Four major changes to Canada’s housing rules
The Liberal government has announced sweeping changes aimed at ensuring Canadians aren’t taking on bigger mortgages than they can afford in an era of historically low interest rates.
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The changes are also meant to address concerns related to foreign buyers who buy and flip Canadian homes. Below is a breakdown of the four major changes Finance Minister Bill Morneau announced Monday.
The current rules
Buyers with a down payment of at least 5 per cent of the purchase price but less than 20 per cent must be backed by mortgage insurance. This protects the lender in the event that the home buyer defaults. These loans are known as “high loan-to-value” or “high ratio” mortgages. In situations in which the buyer has 20 per cent or more for a down payment, the lender or borrower could obtain “low-ratio” insurance that covers 100 per cent of the loan in the event of a default.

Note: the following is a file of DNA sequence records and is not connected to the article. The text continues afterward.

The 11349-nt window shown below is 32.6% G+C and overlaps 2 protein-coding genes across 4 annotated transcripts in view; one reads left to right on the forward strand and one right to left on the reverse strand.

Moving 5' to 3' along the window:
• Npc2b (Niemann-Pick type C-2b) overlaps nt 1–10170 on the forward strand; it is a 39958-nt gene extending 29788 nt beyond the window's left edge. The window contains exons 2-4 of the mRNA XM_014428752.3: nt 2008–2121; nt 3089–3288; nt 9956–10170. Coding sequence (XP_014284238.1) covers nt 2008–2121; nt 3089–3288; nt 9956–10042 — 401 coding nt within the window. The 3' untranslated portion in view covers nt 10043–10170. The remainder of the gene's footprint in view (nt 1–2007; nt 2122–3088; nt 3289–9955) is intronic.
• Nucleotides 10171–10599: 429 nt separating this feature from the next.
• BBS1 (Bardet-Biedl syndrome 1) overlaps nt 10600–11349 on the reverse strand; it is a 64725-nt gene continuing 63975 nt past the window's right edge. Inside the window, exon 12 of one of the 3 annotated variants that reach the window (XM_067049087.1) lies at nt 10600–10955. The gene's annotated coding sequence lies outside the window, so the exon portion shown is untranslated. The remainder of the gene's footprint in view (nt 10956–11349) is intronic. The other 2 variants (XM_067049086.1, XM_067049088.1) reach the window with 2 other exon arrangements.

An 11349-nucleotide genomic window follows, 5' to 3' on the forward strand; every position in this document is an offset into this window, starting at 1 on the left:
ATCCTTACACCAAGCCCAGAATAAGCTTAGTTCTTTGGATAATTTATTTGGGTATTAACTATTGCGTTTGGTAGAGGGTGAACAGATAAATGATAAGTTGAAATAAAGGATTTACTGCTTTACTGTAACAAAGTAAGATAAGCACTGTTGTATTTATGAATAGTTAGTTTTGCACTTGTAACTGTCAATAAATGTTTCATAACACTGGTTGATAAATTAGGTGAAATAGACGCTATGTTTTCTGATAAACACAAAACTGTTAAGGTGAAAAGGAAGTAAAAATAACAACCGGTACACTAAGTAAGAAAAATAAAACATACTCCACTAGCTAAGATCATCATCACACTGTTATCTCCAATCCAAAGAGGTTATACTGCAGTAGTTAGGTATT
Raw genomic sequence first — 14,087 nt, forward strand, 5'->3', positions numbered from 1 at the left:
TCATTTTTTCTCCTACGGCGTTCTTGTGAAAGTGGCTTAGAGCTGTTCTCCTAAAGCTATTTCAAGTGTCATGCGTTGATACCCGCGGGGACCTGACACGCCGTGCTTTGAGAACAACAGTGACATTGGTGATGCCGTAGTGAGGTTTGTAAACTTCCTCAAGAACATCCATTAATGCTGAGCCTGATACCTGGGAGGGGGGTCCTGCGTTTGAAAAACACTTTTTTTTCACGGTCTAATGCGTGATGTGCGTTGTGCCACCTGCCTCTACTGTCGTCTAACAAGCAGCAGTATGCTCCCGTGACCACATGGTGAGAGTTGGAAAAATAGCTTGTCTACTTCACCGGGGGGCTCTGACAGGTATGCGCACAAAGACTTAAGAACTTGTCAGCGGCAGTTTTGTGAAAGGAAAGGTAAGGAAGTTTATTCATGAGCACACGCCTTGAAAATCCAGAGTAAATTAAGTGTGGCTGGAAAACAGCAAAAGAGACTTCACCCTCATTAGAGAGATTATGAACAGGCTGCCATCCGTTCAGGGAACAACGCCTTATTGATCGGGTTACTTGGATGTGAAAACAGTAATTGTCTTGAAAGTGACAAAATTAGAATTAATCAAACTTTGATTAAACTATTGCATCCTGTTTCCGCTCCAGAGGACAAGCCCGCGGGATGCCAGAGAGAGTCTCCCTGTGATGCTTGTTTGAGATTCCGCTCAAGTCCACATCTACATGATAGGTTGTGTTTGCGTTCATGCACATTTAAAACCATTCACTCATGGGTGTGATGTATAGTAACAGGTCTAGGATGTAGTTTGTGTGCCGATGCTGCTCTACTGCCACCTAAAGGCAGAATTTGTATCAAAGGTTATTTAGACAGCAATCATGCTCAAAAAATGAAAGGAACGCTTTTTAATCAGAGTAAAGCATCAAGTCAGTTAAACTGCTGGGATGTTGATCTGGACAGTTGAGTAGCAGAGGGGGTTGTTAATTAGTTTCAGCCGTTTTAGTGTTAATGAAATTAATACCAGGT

Mortgage insurance in Canada is backed by the federal government through the Canada Mortgage and Housing Corp. Insurance is sold by the CMHC and two private insurers, Genworth Financial Mortgage Insurance Company Canada and Canada Guaranty Mortgage Insurance Company. The federal government backs the insurance offered by the two private-sector firms, subject to a 10-per-cent deductible.
Expanding a mortgage rate stress test to all insured mortgages.
What it is